• There are some early adopters. At least 13,000 companies globally have voluntarily published climate data through the nonprofit Carbon Disclosure Project. But the list doesn’t include most major oil and gas companies, which have not been forthcoming about climate risk in their traditional financial disclosures. The US is also late to the game—the European Union and Japan already rolled out climate disclosure rules.
  • Biden’s climate agenda is on thin ice. The SEC rules could end up being one of the few major climate policy measures to emerge from Biden’s first term, given that his spending bill is stalled in Congress, the Supreme Court is poised to impede direct greenhouse gas restrictions, and the Russia-Ukraine war has the White House begging oil companies to drill more.

The scope(s) of the problem

Among other things, the SEC rules will require companies to provide annual snapshots of current emissions. Economists divide corporate emissions into three categories, or “scopes”:

🚗  Scope 1: Emissions from direct operations, primarily referring to fossil fuels burned in company-owned vehicles or facilities.

⚡ Scope 2: Emissions from purchased energy, primarily referring to emissions from the power plant you buy electricity from.

🕸️  Scope 3: Emissions from a company’s suppliers and customers, as well as from business travel. This is where things get tricky, because comprehensive data isn’t always available (the SEC rules do provide some legal protection here). But for fossil fuel companies and other top emitters, scope 3 is by the far the biggest share, because it counts customers burning those fuels. The SEC rule only requires large companies to disclose scope 3 emissions if they are “material” to investors; what exactly that means is sure to be the subject of disagreement.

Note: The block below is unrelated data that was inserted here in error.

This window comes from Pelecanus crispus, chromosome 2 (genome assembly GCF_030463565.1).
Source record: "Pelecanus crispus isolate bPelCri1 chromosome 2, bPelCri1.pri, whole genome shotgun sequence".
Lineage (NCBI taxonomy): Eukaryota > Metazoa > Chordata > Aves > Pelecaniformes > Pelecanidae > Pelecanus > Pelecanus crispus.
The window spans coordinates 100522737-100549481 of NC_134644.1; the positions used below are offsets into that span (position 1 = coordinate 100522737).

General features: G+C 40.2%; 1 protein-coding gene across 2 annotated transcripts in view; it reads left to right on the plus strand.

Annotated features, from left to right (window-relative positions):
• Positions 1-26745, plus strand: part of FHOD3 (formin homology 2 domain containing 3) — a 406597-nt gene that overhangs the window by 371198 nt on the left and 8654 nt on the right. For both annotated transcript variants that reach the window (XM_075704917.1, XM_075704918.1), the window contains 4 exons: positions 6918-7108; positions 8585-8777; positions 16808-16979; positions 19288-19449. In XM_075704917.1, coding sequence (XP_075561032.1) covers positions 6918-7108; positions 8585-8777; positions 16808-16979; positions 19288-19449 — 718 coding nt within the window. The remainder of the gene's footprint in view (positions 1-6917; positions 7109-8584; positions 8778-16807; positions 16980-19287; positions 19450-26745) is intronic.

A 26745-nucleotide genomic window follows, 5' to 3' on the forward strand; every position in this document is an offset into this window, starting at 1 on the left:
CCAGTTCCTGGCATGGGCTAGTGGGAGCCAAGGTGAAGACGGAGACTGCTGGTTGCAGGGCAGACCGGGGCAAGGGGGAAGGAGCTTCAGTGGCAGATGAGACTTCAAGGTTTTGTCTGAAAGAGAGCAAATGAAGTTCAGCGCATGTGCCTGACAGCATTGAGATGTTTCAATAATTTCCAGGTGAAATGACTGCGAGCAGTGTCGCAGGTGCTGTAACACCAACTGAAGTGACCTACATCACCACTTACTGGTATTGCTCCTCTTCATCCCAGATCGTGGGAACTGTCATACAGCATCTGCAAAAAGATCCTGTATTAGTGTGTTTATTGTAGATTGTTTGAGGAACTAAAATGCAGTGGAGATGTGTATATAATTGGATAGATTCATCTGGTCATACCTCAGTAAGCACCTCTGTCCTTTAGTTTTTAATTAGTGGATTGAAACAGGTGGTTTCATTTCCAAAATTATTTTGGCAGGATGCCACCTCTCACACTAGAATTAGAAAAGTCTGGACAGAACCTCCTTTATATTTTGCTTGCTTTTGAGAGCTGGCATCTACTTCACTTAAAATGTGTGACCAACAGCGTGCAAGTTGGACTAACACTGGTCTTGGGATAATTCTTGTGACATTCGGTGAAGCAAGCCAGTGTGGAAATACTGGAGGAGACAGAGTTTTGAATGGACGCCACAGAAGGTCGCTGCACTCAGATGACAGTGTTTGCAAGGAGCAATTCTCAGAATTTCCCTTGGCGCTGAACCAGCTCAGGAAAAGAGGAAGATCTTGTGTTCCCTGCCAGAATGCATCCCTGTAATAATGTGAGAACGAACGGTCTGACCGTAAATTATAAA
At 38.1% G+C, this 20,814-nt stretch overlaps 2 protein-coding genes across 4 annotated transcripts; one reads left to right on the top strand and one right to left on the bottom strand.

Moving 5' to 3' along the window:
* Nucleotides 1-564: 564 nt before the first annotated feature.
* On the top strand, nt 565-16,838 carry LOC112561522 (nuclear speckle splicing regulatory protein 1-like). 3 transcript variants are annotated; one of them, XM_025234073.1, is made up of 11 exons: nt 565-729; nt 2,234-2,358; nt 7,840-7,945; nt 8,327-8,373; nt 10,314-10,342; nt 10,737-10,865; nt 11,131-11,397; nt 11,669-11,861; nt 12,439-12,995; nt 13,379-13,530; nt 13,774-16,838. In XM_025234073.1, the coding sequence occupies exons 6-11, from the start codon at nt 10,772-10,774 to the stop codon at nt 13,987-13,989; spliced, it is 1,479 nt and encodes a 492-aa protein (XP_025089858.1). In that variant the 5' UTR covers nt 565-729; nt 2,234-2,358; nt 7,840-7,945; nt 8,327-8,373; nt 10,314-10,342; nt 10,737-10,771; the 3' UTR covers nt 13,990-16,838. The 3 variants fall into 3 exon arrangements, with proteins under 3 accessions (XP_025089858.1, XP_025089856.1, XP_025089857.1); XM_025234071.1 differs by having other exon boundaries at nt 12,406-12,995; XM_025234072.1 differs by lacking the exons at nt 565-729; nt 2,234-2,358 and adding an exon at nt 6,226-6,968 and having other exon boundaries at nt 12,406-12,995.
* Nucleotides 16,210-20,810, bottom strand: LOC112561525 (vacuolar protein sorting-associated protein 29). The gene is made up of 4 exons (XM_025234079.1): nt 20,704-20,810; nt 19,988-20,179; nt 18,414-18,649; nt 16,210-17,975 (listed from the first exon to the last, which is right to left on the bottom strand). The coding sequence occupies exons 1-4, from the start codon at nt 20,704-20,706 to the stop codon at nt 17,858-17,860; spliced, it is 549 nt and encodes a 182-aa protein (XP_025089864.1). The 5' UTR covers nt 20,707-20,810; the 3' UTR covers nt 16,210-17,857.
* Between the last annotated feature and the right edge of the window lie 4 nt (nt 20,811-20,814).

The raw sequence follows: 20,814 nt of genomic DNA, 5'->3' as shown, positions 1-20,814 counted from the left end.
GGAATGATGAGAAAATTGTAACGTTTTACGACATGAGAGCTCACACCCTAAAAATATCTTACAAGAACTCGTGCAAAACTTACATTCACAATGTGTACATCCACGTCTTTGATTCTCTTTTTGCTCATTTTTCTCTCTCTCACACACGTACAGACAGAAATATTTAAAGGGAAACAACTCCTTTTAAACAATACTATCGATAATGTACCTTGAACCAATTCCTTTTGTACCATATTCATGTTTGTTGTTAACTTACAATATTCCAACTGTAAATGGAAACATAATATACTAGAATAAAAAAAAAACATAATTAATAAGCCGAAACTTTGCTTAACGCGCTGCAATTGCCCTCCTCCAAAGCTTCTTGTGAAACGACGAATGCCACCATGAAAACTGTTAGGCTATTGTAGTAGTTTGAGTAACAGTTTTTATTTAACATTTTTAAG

So how do these scopes impact a bottom line? We can tell by looking at the case studies shared by companies that already make climate disclosures. Here’s how Unilever—one of the largest buyers of palm oil in the world—demonstrates the potential impact of an extreme weather event on production.

In its voluntary climate disclosures, Unilever explains how an extreme weather event could compromise palm oil production.

What to watch for next

  1. Litigation. The SEC rules won’t be finalized until they go through a months-long public comment period, after which they are likely to face lawsuits from industry trade groups arguing that the requirements are too onerous, expensive, or immaterial.